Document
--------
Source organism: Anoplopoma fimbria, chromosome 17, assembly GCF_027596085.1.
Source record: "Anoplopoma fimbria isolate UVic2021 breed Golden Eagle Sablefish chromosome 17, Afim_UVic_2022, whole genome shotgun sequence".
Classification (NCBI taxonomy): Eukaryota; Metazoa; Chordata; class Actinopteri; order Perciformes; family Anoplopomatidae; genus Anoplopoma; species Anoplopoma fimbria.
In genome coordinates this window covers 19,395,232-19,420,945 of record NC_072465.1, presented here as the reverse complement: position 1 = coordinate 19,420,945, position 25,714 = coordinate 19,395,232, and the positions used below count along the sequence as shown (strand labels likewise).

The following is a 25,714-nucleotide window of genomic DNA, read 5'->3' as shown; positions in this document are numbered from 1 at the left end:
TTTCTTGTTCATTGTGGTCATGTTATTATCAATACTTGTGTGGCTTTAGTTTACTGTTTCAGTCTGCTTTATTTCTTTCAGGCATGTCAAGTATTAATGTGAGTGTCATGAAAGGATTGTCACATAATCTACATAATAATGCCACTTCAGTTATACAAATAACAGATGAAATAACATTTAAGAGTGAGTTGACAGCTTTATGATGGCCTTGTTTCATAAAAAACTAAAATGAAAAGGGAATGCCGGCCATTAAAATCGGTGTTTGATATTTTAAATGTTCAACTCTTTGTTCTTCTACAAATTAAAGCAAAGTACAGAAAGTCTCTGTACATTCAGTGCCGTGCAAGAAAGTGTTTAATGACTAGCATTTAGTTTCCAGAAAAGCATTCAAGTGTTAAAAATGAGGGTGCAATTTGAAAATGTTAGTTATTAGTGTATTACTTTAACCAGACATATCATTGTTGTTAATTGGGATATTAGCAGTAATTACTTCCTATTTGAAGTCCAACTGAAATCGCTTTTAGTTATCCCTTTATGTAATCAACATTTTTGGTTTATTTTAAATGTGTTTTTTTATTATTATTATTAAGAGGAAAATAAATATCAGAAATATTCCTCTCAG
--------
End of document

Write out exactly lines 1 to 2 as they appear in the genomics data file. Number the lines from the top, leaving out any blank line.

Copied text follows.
Source organism: Anoplopoma fimbria, chromosome 17, assembly GCF_027596085.1.
Source record: "Anoplopoma fimbria isolate UVic2021 breed Golden Eagle Sablefish chromosome 17, Afim_UVic_2022, whole genome shotgun sequence".